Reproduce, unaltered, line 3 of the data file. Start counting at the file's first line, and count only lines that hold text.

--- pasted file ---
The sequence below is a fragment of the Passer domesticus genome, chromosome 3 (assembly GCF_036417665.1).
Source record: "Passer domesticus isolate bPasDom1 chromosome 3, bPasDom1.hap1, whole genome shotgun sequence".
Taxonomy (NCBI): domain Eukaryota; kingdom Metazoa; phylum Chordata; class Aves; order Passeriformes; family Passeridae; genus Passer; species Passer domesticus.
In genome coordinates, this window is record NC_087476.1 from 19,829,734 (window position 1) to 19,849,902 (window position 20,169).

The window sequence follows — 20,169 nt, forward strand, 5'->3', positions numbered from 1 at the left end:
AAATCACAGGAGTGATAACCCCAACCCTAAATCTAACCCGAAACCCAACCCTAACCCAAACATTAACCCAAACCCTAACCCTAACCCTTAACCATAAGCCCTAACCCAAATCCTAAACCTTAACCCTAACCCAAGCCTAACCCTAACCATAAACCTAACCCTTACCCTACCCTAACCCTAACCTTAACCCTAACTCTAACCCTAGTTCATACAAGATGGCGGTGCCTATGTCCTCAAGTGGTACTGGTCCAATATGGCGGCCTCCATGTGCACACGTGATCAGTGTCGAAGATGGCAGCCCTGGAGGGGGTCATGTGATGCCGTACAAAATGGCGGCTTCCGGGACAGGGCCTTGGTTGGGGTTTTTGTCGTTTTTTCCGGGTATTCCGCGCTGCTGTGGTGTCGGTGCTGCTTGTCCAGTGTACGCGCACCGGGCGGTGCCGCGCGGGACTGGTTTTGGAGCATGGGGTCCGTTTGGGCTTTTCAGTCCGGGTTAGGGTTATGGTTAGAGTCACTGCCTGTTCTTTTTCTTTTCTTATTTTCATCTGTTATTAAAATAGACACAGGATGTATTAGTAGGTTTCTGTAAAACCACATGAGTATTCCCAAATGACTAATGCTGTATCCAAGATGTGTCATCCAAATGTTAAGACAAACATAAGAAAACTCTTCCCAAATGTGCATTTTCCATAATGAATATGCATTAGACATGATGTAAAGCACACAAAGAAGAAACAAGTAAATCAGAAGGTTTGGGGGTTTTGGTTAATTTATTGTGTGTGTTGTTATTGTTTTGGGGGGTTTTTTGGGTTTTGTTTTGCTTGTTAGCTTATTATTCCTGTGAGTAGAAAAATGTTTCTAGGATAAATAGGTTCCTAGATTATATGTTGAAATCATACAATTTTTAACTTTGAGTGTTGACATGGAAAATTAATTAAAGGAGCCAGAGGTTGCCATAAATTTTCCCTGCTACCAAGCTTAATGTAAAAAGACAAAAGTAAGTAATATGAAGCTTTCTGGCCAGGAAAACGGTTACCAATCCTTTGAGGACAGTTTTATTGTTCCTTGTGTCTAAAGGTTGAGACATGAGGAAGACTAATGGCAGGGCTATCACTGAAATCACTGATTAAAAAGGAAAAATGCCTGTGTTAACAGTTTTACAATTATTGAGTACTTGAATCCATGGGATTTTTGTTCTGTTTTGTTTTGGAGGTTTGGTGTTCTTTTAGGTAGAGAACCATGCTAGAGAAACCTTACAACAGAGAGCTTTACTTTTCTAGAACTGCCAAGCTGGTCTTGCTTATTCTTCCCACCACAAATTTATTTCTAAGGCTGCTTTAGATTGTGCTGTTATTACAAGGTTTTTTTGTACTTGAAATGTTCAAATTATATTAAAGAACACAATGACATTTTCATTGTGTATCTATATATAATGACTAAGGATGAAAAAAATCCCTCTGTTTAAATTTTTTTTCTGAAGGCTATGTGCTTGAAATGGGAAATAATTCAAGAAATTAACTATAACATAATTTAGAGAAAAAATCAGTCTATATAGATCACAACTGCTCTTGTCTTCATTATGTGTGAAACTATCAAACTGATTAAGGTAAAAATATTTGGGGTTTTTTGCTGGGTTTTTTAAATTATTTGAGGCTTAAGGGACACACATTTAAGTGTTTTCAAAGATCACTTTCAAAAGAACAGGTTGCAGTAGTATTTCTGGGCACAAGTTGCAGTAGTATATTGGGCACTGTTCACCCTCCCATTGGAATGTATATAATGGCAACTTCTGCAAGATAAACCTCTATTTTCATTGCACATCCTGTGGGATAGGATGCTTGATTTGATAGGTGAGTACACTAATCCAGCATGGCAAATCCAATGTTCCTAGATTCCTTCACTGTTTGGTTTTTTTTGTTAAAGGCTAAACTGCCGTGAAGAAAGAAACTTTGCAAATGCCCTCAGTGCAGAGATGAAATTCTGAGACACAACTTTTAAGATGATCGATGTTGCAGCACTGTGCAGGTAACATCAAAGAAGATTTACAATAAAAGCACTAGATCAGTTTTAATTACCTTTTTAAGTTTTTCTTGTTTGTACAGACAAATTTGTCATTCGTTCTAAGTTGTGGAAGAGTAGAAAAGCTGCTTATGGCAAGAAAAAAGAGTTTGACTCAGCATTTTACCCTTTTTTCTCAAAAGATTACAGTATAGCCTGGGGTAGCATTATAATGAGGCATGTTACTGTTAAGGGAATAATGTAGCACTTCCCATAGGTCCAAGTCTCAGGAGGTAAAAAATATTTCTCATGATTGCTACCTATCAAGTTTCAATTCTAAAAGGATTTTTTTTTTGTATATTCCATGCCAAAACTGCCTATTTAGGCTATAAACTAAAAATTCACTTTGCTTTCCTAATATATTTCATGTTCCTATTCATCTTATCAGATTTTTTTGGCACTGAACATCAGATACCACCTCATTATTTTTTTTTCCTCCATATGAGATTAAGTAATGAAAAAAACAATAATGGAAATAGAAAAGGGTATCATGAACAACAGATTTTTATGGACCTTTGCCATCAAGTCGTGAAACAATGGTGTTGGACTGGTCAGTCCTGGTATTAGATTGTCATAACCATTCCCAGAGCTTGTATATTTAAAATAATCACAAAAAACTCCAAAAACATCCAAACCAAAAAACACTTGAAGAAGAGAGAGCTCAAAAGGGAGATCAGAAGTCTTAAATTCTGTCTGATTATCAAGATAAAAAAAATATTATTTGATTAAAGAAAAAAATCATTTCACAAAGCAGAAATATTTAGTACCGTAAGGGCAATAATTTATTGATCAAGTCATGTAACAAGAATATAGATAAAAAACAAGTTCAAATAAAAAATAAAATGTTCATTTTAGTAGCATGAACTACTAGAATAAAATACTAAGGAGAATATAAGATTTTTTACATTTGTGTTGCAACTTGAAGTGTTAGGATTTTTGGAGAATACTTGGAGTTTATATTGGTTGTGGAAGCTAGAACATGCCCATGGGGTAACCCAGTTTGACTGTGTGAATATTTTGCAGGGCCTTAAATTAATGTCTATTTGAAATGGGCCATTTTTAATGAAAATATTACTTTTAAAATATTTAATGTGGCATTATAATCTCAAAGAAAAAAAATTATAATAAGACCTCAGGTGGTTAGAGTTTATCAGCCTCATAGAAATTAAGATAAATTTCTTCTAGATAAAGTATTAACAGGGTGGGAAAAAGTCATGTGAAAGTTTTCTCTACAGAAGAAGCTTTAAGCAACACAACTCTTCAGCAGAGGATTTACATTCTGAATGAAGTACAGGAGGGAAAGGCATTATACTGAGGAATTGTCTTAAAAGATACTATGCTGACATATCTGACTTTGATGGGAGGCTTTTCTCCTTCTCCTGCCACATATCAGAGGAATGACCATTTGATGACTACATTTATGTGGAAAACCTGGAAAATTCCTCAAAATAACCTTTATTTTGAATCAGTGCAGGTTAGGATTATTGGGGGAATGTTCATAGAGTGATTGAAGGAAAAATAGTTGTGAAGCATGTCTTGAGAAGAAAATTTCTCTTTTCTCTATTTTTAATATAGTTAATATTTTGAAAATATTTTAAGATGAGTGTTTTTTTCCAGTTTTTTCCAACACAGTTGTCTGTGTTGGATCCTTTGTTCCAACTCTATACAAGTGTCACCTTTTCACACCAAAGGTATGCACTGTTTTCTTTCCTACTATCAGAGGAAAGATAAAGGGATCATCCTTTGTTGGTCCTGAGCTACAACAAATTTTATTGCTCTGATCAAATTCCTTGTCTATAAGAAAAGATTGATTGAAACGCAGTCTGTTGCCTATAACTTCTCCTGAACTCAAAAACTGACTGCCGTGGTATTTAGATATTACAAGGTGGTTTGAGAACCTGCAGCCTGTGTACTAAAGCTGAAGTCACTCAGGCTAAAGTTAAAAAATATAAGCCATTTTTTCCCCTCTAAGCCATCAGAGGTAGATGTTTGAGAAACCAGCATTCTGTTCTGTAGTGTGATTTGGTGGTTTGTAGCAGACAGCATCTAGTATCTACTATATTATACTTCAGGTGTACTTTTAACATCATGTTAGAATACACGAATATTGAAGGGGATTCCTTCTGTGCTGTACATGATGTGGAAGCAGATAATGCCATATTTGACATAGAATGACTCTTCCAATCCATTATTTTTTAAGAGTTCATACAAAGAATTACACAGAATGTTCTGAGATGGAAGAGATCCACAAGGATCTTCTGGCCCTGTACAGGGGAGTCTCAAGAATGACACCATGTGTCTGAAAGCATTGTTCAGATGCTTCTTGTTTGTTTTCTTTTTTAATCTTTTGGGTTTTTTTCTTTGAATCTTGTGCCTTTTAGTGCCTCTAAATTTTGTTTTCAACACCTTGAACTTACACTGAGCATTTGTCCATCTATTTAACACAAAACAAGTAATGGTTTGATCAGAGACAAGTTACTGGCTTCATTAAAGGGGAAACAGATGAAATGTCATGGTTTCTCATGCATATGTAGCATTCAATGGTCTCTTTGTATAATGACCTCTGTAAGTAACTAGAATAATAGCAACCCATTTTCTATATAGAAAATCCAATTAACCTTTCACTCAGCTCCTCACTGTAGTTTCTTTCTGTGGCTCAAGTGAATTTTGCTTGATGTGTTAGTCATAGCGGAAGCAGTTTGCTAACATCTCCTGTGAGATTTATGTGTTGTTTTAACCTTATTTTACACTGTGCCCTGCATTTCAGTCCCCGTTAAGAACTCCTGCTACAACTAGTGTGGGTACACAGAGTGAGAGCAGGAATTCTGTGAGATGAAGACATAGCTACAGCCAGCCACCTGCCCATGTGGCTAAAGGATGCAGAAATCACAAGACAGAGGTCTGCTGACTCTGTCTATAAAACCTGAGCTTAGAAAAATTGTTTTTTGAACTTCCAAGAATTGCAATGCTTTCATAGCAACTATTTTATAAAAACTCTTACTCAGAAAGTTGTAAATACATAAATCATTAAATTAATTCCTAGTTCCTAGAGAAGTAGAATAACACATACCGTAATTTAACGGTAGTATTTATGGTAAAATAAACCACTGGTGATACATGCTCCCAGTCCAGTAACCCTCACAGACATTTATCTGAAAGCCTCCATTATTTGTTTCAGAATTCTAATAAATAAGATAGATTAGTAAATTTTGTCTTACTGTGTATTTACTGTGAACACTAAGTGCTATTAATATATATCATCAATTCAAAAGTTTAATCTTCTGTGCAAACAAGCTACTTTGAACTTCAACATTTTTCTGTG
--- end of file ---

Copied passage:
Taxonomy (NCBI): domain Eukaryota; kingdom Metazoa; phylum Chordata; class Aves; order Passeriformes; family Passeridae; genus Passer; species Passer domesticus.